Past Climate Tests of Future Climate Predictions: Testing climate model veracity
The pressure to respond to Earth’s climate crisis has further increased with the recent release of the latest report from the Intergovernmental Panel on Climate Change.
Presented by: Dr. Richard Peltier – 2013 Canada Council Killam Prize Winner in Natural Sciences
Date and time: November 14, 2013 at 4:00 pm
Location: Room 150, TELUS Centre, University of Alberta
Free admission. Everyone welcome
Climate model projections of our ‘greenhouse’ future are certainly cause for alarm. While models are finely tuned to accurately fit historical climate change records—will the futures they predict be similarly accurate? Join Richard Peltier, renowned physics professor from the University of Toronto, as he address climate model veracity—a presentation that will include examples with a distinctly Canadian flavor, including past events along the ‘Alberta corridor.’
Helping us understand our planet to better understand our future
Richard’s work has shaped our understanding of earth’s interconnected systems—and of the threat we face due to global warming. He is internationally recognized for generating original understanding of ice-age geodynamics. His models of planetary shape changes caused by continental ice-sheet evolution employ sophisticated mathematical concepts to depict how our climate has evolved over the past 750 million years, and project what is likely to happen in the future if climate change continues.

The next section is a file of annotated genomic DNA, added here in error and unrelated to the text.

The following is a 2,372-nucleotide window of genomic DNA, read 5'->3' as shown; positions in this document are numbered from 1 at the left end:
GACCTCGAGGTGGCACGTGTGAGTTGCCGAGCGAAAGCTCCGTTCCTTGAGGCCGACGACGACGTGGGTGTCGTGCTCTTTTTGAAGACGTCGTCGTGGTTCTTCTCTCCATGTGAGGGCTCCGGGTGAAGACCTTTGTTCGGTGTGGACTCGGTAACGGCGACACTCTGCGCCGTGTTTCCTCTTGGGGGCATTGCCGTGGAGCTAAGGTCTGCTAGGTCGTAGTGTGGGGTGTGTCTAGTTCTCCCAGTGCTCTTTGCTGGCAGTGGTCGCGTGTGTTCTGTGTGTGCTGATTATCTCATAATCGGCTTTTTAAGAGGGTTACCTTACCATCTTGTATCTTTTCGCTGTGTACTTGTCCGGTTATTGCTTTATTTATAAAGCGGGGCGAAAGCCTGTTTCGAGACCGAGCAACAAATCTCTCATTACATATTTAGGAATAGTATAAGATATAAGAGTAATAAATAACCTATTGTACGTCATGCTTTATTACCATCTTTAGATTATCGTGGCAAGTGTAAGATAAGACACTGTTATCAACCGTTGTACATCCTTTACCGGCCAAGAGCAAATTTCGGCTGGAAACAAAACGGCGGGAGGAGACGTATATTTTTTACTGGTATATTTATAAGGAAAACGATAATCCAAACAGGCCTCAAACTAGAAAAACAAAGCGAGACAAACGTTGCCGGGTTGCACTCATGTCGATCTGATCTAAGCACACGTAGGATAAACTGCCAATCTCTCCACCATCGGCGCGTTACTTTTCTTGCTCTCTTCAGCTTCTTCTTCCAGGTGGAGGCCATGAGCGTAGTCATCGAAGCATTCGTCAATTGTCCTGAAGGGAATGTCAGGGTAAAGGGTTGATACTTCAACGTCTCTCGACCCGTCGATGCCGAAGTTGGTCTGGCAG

Much of Richard’s research, including his study of the global thermohaline circulation, has sharpened our understanding of Earth’s climate history. Work by Peltier and his students recently shed light on the Younger Dryas event, a 1,000 year period of earth’s history that began about 12,800 years ago that was not previously understood. Their work showed that the event was caused when a massive deglacial flood of freshwater entered the Arctic Ocean through the Mackenzie River outlet into the Beaufort Sea.
Earth system science
Richard’s work has helped pioneer earth system science—which brings together atmospheric science, oceanography, geophysics, geochemistry, geology, hydrology and glaciology to understand how the Earth works as an integrated system. Highly cited and respected for his contributions to geophysics, atmospheric physics and climate change research, he is credited with spawning an entirely new sub-discipline in the solid earth and climate dynamical sciences.